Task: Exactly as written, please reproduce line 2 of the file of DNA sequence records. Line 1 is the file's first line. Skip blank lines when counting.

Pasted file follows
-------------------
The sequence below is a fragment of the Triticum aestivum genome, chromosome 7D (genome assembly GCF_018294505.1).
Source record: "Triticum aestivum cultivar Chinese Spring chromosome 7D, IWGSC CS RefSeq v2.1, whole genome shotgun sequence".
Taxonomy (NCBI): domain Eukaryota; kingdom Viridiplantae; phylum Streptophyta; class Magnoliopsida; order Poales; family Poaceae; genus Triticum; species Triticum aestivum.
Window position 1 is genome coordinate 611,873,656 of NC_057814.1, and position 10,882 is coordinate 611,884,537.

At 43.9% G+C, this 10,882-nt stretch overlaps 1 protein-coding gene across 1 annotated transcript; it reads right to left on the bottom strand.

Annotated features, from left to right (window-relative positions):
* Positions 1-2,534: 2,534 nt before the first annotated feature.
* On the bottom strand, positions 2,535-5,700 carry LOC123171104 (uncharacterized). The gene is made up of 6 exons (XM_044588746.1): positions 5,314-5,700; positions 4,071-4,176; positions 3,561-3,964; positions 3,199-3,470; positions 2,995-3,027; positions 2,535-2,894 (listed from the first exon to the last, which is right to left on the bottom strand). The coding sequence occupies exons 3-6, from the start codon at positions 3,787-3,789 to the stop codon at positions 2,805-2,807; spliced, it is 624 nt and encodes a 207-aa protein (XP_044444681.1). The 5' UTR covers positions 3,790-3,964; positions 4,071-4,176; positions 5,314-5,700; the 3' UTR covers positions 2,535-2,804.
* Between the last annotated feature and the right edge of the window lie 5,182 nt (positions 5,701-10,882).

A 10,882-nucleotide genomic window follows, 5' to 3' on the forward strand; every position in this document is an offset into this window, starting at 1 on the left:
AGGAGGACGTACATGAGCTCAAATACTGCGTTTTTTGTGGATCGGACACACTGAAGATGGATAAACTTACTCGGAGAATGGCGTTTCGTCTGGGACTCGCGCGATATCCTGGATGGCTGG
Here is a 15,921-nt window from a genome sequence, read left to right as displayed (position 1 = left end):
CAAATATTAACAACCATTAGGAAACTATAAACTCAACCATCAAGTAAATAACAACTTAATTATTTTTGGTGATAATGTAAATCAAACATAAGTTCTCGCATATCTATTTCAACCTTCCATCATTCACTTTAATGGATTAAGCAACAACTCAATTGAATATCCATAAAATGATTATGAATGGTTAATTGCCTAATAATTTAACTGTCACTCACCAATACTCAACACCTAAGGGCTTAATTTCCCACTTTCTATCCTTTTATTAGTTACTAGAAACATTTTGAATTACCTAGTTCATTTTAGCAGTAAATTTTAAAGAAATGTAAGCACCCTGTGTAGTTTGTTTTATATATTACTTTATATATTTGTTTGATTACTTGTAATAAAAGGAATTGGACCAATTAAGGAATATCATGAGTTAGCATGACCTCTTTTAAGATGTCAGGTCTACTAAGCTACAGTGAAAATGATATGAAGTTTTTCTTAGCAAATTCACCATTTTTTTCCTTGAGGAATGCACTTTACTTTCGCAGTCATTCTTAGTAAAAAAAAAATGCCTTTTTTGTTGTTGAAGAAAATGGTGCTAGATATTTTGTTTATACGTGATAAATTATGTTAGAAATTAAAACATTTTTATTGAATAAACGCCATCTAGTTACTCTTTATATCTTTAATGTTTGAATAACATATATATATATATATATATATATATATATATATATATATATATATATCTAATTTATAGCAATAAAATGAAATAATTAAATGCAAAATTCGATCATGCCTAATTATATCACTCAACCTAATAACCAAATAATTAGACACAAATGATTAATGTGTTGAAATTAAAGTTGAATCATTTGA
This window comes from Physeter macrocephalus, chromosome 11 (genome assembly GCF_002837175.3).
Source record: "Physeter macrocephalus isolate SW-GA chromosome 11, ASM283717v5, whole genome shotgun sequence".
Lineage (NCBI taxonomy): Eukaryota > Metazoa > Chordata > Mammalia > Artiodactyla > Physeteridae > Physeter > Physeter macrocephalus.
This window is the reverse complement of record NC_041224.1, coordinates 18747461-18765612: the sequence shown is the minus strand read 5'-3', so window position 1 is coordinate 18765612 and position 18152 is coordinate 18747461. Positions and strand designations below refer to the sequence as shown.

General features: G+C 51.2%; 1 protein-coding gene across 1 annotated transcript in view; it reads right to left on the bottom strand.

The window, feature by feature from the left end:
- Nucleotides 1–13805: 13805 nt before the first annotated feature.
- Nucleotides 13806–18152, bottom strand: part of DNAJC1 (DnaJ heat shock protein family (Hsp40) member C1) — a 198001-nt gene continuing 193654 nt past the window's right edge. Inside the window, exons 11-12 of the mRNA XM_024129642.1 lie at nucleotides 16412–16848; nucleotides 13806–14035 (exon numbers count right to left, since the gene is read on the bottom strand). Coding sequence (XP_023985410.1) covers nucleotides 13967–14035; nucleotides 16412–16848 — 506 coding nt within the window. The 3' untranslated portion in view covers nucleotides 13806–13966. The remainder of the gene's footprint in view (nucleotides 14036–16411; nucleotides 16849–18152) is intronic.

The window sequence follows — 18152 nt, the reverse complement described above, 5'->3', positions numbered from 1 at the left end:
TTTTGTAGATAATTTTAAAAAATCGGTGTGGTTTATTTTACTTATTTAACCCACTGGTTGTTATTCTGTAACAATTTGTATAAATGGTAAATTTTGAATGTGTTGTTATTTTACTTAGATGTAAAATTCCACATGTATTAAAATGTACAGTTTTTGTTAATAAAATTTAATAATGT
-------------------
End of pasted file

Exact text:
Source record: "Triticum aestivum cultivar Chinese Spring chromosome 7D, IWGSC CS RefSeq v2.1, whole genome shotgun sequence".